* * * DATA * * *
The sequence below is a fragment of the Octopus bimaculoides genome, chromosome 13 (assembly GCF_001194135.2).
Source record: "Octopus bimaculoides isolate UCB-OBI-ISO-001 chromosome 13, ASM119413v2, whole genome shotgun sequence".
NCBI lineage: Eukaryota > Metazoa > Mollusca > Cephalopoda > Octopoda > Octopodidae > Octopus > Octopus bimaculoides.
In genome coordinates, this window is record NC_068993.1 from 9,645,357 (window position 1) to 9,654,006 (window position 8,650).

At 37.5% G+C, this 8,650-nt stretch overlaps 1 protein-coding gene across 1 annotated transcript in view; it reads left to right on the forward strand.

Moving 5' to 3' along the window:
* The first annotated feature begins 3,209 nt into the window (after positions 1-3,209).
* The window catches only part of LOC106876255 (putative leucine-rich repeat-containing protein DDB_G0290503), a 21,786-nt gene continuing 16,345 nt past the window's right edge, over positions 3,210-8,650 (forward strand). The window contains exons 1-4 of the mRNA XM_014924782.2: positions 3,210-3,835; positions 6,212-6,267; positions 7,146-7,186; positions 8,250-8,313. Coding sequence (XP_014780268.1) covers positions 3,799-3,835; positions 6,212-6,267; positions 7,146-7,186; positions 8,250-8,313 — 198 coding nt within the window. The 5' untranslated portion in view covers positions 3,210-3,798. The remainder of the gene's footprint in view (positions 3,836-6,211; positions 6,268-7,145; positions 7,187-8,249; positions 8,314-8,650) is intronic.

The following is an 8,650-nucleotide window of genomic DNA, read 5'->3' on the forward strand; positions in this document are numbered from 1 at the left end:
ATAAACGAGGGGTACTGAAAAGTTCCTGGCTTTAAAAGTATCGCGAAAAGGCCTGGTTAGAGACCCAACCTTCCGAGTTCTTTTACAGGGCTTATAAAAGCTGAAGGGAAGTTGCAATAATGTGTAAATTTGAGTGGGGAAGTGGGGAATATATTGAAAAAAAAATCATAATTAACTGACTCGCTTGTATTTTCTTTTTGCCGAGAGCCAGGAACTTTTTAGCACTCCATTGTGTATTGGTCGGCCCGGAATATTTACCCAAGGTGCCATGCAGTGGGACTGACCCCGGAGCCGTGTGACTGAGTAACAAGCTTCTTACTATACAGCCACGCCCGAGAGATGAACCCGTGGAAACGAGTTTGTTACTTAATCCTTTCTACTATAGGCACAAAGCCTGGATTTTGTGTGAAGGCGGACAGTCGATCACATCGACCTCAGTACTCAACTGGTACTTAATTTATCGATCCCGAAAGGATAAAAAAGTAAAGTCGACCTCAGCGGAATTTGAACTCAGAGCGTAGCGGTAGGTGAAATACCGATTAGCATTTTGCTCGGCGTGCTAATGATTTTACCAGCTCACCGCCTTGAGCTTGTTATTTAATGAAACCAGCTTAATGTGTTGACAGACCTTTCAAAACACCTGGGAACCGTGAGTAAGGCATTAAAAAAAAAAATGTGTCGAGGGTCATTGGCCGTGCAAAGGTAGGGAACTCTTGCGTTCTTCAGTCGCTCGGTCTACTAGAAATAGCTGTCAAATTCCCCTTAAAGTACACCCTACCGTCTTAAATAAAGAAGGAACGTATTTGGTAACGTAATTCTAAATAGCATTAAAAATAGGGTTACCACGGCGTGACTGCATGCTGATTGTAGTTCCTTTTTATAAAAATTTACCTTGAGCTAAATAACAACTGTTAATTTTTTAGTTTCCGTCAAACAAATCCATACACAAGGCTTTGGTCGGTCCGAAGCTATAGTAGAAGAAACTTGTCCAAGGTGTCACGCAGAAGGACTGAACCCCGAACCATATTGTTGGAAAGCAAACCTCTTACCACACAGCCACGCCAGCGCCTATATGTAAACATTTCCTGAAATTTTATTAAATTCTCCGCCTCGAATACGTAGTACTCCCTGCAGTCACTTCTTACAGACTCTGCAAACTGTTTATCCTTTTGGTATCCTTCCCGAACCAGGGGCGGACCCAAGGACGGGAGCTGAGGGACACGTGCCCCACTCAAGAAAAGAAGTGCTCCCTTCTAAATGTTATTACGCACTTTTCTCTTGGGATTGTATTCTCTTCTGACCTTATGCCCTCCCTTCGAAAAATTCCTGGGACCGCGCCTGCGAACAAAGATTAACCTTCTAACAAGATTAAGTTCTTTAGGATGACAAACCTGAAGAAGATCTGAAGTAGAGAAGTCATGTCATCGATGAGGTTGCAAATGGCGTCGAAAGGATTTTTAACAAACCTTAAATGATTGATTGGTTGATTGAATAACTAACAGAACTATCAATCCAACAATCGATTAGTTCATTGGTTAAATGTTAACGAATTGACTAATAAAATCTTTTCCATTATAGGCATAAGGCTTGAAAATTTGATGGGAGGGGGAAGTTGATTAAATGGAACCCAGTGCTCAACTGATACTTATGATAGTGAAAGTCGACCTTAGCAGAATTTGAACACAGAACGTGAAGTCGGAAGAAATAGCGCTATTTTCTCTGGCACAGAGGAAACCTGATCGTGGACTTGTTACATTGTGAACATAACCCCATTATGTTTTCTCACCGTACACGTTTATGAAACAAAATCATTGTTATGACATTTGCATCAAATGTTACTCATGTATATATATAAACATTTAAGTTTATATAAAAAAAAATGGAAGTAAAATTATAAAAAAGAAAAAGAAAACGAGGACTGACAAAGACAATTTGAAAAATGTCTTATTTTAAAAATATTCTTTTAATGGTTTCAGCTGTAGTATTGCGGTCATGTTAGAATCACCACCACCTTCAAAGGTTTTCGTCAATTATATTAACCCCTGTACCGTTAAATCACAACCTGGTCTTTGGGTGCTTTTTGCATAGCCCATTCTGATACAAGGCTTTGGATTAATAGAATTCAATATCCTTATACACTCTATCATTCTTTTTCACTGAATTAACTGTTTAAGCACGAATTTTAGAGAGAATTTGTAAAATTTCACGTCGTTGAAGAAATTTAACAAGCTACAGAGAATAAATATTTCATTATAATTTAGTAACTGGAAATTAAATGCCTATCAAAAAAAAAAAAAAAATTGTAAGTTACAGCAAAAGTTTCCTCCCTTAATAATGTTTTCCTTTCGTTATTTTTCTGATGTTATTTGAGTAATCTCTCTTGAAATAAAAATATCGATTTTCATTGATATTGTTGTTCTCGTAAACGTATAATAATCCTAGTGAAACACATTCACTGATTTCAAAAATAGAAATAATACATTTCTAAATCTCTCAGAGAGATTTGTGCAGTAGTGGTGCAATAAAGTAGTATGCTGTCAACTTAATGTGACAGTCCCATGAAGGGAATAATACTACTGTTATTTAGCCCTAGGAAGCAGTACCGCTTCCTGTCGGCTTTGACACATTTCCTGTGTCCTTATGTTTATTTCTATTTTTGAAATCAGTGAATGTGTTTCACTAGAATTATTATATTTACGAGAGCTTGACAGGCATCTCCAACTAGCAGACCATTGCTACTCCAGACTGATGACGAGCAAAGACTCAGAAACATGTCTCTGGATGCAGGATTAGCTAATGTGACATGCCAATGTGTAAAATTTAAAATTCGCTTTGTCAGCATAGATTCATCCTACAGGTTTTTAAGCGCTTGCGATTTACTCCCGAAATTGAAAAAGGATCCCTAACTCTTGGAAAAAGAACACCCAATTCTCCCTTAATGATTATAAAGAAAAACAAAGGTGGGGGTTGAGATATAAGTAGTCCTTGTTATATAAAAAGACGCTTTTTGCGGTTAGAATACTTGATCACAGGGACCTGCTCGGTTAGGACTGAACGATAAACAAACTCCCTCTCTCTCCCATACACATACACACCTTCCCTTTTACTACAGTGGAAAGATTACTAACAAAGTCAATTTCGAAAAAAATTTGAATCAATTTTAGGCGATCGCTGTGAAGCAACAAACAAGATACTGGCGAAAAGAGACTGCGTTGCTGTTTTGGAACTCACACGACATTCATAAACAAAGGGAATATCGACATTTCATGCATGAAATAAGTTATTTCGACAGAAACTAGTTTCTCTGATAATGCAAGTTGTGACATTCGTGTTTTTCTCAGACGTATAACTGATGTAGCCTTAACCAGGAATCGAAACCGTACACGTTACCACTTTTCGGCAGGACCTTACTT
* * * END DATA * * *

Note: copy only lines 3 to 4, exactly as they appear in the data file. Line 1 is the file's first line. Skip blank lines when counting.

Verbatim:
NCBI lineage: Eukaryota > Metazoa > Mollusca > Cephalopoda > Octopoda > Octopodidae > Octopus > Octopus bimaculoides.
In genome coordinates, this window is record NC_068993.1 from 9,645,357 (window position 1) to 9,654,006 (window position 8,650).